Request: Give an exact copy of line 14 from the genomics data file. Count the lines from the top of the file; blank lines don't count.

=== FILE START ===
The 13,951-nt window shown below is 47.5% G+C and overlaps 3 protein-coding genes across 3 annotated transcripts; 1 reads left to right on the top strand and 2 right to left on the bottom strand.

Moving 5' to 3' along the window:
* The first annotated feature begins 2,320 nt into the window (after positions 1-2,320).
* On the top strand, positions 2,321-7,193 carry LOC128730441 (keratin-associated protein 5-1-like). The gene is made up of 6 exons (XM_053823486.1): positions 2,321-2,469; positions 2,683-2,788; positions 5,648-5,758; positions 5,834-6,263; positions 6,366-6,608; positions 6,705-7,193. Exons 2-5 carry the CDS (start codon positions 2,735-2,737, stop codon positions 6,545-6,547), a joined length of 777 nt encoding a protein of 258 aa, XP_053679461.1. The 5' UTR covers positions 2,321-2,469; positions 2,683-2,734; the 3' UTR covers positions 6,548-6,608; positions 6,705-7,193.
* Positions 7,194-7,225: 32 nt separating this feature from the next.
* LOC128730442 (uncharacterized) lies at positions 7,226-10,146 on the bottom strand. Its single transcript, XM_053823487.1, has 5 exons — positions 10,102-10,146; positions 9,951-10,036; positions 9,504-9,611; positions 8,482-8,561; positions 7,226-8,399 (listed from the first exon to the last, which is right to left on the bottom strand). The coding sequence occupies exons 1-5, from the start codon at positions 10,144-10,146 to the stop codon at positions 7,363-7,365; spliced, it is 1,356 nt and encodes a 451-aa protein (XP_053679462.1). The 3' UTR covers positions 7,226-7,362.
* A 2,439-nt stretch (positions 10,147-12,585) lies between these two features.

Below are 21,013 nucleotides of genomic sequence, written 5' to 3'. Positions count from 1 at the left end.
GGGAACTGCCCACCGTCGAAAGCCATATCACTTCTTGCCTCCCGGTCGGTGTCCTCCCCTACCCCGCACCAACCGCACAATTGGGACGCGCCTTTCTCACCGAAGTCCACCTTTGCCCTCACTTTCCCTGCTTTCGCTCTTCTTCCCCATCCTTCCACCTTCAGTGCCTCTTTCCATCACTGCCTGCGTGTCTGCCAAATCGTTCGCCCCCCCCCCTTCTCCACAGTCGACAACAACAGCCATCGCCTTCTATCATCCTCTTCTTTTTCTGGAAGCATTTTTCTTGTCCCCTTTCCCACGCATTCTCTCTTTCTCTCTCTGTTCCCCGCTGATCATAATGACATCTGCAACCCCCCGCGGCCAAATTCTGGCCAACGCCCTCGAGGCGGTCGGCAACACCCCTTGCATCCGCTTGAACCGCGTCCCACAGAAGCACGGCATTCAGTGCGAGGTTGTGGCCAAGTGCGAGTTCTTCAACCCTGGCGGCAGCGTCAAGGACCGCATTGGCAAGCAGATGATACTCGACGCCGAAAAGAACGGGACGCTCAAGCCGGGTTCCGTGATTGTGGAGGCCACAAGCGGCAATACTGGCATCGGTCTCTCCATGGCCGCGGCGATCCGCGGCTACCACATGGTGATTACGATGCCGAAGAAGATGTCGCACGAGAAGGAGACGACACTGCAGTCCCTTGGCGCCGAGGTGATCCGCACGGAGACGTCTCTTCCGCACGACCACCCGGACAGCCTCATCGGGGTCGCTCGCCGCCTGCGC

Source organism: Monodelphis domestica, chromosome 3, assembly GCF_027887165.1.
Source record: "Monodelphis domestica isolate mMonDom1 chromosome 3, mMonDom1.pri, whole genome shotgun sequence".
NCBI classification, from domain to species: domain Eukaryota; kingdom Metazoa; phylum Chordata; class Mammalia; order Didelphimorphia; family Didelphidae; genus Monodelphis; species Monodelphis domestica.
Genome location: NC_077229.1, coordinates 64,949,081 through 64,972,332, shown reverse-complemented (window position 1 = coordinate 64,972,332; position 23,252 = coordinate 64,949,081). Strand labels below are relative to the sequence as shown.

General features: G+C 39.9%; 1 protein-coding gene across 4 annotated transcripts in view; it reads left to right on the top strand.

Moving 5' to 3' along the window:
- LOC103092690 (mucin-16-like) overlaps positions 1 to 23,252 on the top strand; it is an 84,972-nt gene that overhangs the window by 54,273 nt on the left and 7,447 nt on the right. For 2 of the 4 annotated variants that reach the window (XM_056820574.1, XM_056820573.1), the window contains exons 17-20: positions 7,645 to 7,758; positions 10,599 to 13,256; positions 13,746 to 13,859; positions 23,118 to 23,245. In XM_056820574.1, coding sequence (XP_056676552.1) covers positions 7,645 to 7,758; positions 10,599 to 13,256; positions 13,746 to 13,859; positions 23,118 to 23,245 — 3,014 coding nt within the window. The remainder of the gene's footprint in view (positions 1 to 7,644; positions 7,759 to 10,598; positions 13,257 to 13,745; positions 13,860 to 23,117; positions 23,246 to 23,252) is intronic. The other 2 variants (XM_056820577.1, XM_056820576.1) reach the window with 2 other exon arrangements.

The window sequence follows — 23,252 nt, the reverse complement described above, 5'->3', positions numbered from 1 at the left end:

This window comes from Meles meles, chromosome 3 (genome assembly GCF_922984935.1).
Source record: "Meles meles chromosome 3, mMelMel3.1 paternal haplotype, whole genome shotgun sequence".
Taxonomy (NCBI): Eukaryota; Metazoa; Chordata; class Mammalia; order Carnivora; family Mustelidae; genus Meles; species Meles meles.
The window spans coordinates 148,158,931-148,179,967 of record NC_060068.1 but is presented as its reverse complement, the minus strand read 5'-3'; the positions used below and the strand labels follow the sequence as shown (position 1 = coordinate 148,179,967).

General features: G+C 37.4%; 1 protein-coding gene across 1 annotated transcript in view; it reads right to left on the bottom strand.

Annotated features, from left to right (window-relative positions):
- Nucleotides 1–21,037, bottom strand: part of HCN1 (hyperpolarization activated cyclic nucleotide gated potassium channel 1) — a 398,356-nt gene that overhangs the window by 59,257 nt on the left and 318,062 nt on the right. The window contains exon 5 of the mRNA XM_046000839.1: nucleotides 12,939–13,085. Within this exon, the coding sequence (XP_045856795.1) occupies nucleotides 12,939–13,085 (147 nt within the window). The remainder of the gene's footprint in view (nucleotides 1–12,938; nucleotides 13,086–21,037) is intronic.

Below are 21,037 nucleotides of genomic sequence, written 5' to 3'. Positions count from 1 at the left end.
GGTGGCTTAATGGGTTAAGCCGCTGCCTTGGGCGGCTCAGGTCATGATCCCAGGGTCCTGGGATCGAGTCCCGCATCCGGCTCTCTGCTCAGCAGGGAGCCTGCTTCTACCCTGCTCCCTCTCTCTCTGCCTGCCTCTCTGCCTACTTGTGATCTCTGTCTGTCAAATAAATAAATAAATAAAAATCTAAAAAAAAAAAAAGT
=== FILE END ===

General features: G+C 39.9%; 1 protein-coding gene across 4 annotated transcripts in view; it reads left to right on the top strand.